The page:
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Mike Hower headshot

Moringa – The Superfood That Could Alleviate Hunger in Developing Regions

Move over, Iron Man. A new kind of “super food” is emerging that promises to save more lives than your high-tech armor ever could.

The Moringa Tree is a plant native to parts of Africa and Asia renowned for its nutritional value – each leaf contains seven times the vitamin C of oranges, four times the vitamin A of carrots, four times the calcium of milk, three times the potassium of bananas and twice the protein of yogurt.

Moringa oleifera, the most widely cultivated species of moringa, is a multipurpose tree native to the Himalayan foothills in northwestern India. According to the ancient Indian medicinal tradition of ayurveda, the leaves of the Moringa tree can prevent 300 diseases – and modern science confirms these claims have credence.

The somewhat tattered-looking tree grows fast, is resistant to drought and almost all of its parts are edible, tasty and highly nutritious – which include leaves, leaf powder, pods, seeds, flowers, roots and bark offering a complement of protein, calcium, minerals, iron and several important vitamins.

Interestingly (and tragically), Moringa grows in subtropical areas where malnutrition is most prevalent – particularly in West Africa. The problem is, the people living in these regions are largely unaware of the nutritional goldmine sitting in their backyards.

An Oakland-based social enterprise called Kuli Kuli has set out to change this through a special nutrition bar made from moringa oleifera. The company says its “Kuli Kuli Bars” are gluten-free, raw and made with just a few simple all-natural ingredients. While low in calories, the bars contain high levels of fiber, protein and vitamins.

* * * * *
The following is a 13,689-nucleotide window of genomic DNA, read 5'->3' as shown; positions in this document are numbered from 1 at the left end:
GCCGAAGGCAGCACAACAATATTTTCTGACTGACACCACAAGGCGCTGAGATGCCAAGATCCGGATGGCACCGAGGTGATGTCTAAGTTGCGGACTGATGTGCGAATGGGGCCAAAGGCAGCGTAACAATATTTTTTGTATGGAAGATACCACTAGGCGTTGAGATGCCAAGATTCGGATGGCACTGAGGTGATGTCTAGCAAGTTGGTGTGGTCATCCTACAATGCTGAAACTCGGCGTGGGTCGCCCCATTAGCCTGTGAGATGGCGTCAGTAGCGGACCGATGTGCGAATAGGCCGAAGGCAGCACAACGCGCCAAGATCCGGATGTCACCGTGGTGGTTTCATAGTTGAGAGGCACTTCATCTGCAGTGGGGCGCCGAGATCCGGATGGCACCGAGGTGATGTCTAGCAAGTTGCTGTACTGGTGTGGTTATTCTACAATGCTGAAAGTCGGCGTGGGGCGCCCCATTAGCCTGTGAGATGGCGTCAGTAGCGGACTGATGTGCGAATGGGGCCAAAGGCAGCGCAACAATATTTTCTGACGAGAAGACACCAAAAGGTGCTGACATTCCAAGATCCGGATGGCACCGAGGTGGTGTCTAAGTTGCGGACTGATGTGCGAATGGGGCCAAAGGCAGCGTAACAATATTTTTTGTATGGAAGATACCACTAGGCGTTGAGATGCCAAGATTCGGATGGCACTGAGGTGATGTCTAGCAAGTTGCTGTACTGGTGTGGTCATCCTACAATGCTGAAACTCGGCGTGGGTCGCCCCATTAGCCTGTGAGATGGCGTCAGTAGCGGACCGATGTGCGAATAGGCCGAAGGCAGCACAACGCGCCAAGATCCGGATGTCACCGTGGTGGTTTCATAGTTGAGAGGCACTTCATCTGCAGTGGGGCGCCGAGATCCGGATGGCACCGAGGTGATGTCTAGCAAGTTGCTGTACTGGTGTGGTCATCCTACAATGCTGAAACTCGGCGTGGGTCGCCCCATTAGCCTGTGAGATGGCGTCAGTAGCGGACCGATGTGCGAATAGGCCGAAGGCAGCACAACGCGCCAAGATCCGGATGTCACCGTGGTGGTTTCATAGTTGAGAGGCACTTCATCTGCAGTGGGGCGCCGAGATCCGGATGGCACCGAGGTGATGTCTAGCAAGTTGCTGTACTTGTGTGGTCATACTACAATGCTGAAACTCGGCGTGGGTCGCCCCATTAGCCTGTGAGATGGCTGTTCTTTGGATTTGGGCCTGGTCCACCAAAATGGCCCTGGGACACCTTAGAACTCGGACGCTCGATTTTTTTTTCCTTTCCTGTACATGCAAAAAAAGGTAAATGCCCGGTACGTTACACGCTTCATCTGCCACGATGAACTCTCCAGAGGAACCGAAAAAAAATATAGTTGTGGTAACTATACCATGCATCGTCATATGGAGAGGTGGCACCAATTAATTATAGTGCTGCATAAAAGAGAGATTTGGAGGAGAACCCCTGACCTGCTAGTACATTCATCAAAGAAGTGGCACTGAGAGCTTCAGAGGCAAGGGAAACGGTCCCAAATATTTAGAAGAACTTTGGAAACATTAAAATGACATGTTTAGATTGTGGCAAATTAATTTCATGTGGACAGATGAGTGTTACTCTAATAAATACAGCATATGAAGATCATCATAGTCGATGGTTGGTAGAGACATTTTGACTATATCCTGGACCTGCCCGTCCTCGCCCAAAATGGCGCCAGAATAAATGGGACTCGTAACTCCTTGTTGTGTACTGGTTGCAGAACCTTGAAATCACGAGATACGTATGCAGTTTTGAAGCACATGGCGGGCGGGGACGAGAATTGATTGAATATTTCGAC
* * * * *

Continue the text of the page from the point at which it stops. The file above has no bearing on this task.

“As a Peace Corps volunteer in Niger, I saw firsthand the impact that moringa can have on improving nutrition,” said Lisa Curtis, Kuli Kuli’s Founder and CEO. “We came up with the idea for Kuli Kuli to support women’s cooperatives to grow more moringa to nourish their communities and sustain their efforts by selling a small portion of their harvests in the United States in the form of delicious nutritional bars.”

Kuli Kuli says it hopes to help build awareness of moringa as a nutrient-rich superfood in the United States that can serve as a catalyst to improve nutrition and livelihoods worldwide. While the plant remains virtually unknown in the U.S., it has been well-documented to help fight poverty from in Africa, India, Haiti and other regions suffering from malnutrition.

“As climate change makes rainfall increasingly unpredictable for low-income farmers in the developing world, moringa will become an important tool to help communities around the world take control of their own nutrition,” Curtis added.

The company says it tested the bars at farmers' markets in Oakland with much success. After spending two years developing the bars by hand in a commercial kitchen, Kuli Kuli recently launched an Indiegogo campaign to finance the first official batch, which it plans to begin distributing to U.S. grocery stores while building up its network in West Africa.

As of this writing, the company has already raised over $30,000 – more than halfway to its goal of $50,000.

Mike Hower headshotMike Hower

Currently based in Washington, D.C, <strong>Mike Hower</strong> is a new media journalist and strategic communication professional focused on helping to drive the conversation at the intersection of sustainable business and public policy. To learn more about Mike, visit his blog,<a href="http://climatalk.com/&quot; > ClimaTalk</a>.

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